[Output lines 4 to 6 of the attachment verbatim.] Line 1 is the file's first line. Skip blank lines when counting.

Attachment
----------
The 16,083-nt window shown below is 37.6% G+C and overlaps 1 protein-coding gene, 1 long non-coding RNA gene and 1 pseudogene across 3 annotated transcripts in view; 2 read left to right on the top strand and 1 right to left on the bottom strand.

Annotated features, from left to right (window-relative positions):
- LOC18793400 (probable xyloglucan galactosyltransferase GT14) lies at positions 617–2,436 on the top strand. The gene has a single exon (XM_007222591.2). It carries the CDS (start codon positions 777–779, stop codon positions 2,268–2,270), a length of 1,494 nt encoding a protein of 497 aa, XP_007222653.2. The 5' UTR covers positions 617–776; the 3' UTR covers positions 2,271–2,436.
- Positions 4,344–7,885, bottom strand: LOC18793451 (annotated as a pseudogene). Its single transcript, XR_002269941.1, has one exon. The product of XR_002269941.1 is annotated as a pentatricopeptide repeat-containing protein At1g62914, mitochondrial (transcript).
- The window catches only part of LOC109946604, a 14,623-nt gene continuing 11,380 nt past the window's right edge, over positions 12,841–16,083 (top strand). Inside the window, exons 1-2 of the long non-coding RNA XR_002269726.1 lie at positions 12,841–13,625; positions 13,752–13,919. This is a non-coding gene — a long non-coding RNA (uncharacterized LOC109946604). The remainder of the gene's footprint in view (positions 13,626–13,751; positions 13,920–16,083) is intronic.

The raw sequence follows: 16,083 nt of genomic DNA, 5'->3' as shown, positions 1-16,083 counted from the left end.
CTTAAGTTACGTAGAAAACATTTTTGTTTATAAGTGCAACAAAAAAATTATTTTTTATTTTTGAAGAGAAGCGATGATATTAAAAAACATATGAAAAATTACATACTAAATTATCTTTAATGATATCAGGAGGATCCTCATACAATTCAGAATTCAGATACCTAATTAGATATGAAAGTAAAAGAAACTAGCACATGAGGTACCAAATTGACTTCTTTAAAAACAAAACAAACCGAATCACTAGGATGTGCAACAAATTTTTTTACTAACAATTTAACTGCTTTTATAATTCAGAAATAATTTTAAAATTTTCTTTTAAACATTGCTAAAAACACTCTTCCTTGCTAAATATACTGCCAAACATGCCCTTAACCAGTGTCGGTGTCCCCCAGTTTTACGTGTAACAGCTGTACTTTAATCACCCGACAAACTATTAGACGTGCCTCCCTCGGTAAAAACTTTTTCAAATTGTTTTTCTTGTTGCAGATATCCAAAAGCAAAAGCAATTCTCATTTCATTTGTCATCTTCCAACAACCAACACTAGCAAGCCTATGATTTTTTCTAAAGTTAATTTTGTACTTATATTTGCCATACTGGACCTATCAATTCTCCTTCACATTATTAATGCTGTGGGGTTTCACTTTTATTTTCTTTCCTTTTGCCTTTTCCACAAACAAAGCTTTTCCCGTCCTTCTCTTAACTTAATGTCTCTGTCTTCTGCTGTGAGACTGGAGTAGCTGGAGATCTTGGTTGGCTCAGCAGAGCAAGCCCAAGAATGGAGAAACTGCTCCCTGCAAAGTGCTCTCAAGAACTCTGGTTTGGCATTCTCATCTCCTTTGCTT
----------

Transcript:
- Positions 4,344–7,885, bottom strand: LOC18793451 (annotated as a pseudogene). Its single transcript, XR_002269941.1, has one exon. The product of XR_002269941.1 is annotated as a pentatricopeptide repeat-containing protein At1g62914, mitochondrial (transcript).
- The window catches only part of LOC109946604, a 14,623-nt gene continuing 11,380 nt past the window's right edge, over positions 12,841–16,083 (top strand). Inside the window, exons 1-2 of the long non-coding RNA XR_002269726.1 lie at positions 12,841–13,625; positions 13,752–13,919. This is a non-coding gene — a long non-coding RNA (uncharacterized LOC109946604). The remainder of the gene's footprint in view (positions 13,626–13,751; positions 13,920–16,083) is intronic.

The raw sequence follows: 16,083 nt of genomic DNA, 5'->3' as shown, positions 1-16,083 counted from the left end.